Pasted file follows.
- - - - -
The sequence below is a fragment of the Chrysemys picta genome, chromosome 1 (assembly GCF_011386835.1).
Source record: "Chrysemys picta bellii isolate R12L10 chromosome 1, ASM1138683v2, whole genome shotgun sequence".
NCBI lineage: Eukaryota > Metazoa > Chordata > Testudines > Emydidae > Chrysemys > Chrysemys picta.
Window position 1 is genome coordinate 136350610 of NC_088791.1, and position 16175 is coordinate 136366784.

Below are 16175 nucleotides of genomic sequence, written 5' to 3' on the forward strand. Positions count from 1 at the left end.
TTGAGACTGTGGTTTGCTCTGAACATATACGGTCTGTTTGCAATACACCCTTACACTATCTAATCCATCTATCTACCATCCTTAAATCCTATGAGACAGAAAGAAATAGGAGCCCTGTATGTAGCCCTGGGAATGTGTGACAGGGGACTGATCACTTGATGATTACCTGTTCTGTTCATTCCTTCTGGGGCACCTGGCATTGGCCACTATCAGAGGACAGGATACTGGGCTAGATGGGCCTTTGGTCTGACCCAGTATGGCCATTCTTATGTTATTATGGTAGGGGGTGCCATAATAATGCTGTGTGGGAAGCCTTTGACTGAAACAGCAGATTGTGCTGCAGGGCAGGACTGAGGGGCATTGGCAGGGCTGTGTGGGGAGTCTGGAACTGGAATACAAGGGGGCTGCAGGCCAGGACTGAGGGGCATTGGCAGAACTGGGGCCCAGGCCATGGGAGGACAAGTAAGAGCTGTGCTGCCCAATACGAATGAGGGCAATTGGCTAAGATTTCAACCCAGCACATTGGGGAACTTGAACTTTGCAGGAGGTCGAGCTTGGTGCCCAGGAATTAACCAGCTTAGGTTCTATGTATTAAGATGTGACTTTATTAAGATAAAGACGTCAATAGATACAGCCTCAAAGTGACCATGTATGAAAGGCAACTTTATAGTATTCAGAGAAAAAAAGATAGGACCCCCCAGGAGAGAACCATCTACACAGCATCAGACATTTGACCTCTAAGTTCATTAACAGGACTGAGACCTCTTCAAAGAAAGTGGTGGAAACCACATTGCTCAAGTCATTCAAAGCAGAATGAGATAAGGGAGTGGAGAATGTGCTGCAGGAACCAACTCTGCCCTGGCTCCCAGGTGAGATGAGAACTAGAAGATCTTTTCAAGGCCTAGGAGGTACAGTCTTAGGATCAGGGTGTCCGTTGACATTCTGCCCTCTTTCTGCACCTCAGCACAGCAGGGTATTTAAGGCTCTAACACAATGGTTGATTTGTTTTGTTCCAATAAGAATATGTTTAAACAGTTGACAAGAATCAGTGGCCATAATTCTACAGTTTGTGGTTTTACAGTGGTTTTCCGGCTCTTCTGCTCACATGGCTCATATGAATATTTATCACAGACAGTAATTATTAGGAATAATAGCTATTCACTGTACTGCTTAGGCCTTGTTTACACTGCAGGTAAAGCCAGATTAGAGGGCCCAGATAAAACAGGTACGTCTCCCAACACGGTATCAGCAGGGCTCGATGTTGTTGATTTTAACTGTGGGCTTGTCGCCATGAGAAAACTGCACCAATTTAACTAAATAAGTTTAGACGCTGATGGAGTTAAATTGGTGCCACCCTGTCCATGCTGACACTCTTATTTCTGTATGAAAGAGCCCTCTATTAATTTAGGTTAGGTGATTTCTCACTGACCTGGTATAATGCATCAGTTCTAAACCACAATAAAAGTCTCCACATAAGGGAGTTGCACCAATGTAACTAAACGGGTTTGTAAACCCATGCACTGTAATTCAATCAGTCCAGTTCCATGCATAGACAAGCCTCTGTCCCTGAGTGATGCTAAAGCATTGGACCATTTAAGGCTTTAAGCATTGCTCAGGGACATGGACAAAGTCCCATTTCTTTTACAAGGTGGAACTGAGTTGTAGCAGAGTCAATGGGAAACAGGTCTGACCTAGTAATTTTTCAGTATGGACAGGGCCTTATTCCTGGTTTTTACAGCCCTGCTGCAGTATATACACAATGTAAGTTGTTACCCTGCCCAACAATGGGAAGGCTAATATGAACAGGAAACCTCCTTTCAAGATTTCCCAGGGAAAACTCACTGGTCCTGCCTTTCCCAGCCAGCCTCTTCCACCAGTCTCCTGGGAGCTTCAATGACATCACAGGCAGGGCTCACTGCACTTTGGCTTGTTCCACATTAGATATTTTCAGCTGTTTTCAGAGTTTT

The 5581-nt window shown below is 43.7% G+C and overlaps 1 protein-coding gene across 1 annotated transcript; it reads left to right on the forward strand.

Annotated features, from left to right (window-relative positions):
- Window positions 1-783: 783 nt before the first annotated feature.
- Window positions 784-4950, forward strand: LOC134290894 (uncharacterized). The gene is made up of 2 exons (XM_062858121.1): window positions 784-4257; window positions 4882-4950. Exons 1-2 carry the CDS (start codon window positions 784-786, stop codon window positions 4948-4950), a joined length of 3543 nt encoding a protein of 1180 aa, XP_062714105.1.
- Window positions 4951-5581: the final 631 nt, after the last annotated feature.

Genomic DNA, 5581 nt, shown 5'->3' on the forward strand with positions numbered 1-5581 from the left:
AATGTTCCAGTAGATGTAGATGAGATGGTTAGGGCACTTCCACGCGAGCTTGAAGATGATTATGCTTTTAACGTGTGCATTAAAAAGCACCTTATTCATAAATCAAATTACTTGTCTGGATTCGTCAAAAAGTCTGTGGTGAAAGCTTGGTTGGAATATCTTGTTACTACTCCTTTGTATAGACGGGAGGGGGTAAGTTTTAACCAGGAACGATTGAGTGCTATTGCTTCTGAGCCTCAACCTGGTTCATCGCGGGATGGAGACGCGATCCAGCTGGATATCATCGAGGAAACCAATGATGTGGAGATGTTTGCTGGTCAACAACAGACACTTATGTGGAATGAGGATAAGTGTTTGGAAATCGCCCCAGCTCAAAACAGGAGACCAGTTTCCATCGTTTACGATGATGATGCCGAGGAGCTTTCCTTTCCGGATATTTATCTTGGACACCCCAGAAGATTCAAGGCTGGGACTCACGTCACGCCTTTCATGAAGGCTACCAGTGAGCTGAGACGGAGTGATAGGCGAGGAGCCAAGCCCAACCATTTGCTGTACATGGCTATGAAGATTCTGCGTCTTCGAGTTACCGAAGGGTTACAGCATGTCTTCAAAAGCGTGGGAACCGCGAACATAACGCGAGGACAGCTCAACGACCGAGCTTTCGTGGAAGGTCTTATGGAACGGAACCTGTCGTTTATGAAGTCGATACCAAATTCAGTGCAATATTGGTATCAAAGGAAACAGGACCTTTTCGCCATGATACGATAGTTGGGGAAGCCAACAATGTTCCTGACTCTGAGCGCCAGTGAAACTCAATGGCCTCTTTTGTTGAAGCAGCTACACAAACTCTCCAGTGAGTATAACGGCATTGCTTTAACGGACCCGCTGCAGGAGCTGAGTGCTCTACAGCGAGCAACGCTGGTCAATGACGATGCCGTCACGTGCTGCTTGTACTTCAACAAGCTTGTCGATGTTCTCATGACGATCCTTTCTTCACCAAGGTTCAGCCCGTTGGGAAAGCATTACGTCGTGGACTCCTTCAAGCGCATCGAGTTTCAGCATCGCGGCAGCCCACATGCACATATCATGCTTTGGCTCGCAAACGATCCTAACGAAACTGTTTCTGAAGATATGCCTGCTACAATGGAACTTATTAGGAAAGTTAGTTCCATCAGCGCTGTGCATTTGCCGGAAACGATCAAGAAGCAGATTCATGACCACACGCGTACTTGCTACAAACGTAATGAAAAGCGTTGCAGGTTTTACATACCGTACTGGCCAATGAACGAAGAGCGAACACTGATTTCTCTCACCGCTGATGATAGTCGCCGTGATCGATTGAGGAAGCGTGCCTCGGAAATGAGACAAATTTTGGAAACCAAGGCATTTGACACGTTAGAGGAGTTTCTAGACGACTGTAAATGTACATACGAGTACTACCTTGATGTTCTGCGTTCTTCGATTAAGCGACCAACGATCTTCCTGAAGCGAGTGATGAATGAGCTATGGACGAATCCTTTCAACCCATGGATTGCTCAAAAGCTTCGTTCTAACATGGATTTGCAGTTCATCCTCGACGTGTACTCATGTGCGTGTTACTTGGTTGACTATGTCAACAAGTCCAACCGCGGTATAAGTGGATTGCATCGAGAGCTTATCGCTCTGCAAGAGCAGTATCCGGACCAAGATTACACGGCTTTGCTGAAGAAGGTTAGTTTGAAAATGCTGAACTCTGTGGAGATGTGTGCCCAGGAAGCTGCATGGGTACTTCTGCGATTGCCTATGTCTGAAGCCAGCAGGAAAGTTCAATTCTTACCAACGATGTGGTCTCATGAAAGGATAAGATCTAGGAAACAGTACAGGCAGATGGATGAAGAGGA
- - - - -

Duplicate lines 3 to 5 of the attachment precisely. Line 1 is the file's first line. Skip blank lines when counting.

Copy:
NCBI lineage: Eukaryota > Metazoa > Chordata > Testudines > Emydidae > Chrysemys > Chrysemys picta.
Window position 1 is genome coordinate 136350610 of NC_088791.1, and position 16175 is coordinate 136366784.

Below are 16175 nucleotides of genomic sequence, written 5' to 3' on the forward strand. Positions count from 1 at the left end.